This post was originally written two years ago…Edna Sackson and I were interested in the transition from elementary to middle school and decided to flesh out our ideas as letters from an elementary student to a middle school teacher and middle school teacher to an elementary school student. I hope you enjoy it!
Thank you for the letter you sent me! I will work hard to incorporate your suggestions into my class. I thought I would give you some realistic expectations for the beginning of your middle school experience.
Just like a carnival, your elementary school is small and most of the activities are focused on you.
At a carnival, and your elementary school, almost everything is designed to make you smile and laugh even though you are learning.
There is plenty of space to walk around at a carnival and your elementary school. For the most part, you can see all the attractions at a carnival in one night due to its size.
Elementary schools are different than middle schools just like carnivals are different than amusement parks.
Middle school is like an amusement park, offering many things to many different people. If you want to get scared, there are rides for you. If you want to get wet, there are rides for you. If you want to go on the “kiddy” rides, there are “kiddy” rides for you.
But there are many rides and attractions that you will not be able to get to because of time.
Middle schools and Amusement parks are big and require great amounts of dodging people who are not paying attention where they are walking.
Oh, and the lines…the lines are boring.
Once you are on the ride, going up the first hill of the Grade Abolisher (soundtrack by the Bower-Kohn’s), then racing towards the first of 21 loops and 12 barrel rolls, the distinct blend of fear and excitement are worth every minute waiting in line.
That is what it is going to be like in middle school.
There will be many extended times of boredom, however, if your willing to be patient and get on the ride, you will eventually be rewarded with new information that will help you find out who you really are.
There are too many things for me to tell you before your first day of middle school; however, here are a few things you can do to make the transition easier:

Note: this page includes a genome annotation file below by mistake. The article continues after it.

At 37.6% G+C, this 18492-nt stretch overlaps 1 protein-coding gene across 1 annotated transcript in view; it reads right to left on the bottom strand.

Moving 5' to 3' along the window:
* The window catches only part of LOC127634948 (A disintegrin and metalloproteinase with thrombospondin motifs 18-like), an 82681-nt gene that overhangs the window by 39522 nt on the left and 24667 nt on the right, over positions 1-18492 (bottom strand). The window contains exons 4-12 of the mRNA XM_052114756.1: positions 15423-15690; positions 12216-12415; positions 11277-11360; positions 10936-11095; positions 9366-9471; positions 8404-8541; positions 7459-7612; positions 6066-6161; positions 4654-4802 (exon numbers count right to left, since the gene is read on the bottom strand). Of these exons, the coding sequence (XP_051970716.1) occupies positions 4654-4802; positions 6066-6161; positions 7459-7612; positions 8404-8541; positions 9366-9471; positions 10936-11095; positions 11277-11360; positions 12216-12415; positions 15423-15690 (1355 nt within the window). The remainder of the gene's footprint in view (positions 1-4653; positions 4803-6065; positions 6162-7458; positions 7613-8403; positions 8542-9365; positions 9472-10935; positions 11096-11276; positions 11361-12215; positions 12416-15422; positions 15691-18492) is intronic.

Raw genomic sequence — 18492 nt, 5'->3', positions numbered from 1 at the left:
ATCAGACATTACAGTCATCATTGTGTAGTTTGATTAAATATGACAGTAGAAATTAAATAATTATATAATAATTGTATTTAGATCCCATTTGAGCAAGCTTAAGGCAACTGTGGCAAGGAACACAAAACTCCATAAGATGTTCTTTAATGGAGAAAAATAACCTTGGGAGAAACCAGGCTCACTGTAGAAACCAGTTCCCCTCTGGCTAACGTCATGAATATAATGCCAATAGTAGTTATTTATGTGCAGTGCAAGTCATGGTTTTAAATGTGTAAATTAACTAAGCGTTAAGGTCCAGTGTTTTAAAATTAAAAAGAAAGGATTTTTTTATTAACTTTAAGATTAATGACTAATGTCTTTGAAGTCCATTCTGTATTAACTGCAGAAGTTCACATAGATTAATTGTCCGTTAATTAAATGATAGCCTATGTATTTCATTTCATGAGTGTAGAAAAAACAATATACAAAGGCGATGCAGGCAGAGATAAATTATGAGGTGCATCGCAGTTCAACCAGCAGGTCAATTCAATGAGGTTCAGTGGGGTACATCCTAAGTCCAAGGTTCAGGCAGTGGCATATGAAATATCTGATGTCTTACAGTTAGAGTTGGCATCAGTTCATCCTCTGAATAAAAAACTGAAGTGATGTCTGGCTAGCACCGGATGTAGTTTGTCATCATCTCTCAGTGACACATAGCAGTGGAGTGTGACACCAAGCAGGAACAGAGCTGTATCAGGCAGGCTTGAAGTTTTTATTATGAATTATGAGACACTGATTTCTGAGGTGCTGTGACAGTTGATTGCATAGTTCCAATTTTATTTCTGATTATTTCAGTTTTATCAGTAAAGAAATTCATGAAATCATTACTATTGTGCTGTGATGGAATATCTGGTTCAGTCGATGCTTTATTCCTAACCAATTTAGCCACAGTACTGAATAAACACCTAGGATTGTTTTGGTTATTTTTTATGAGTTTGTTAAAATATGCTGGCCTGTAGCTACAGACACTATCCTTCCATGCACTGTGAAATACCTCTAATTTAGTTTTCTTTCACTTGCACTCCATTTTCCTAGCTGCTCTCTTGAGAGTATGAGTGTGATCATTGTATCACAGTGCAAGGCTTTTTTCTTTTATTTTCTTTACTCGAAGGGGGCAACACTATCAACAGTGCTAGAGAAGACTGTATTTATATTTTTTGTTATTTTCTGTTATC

- Each teacher has close to 200 students, they may not learn you name right away, please do not get offended.
- Most students in grades above you are too interested in themselves to bully you.
- Organization is very important and needed! Use a calendar, daily agenda, or binder reminder your school gives you – DAILY and EVERY PERIOD!
- Many teachers will use sarcasm in their classrooms, do not take it personally. Look up the word sarcasm.
- Do not be afraid to take academic risks. If you happen to get teased by other students, they will forget soon.
- Many middle school teachers love “nuance”…look up this word and try to find nuance in your lessons as much as possible.
- Everyone is just as nervous as you are about changing clothes in the locker room for PE.
- Please ask questions…please ask questions…please ask questions
- Omit Needless Photographs
- Getting Hotter…Getting Colder
- Teacher Productivity Tips VI
- An Example Photo Workflow
- Teacher Productivity Tips V
- Mobile Photography – Voice Through Pixels
- Twenty Tools I Use
- The Messiness of “Yet”
- Teacher Productivity Tips IV
- Teacher Productivity Tips III
- How I Hacked My Vanity
- Teacher Productivity Tips II
- Teacher Productivity Tips I
- Paper Applications
- Soundboards, Stories, and Picturebooks
TagsAmusementPark And apps Bill Selak blogs Bob Costas constraint contentment conversation Education Reform fives guest post hipstamatic hobos inconsistency Instagram iphoneography Iron Chef Joe Posnanski lessons Ma middle school middleschool nuance omission photography photos platitudes productivity reduction Remastered RSCON Sackson student talk teacher Teacher-Dad testing tips Tumblr twitter unicorns variety Why With
Good ReadsThe first 75 pages were really good; however, it has been pretty boring from 100-117...I know, nit picking...just wanting to get my thoughts down. 12/11/11Making Thinking Visible: How to Promote Engagement, Understanding, and Independence for All Learners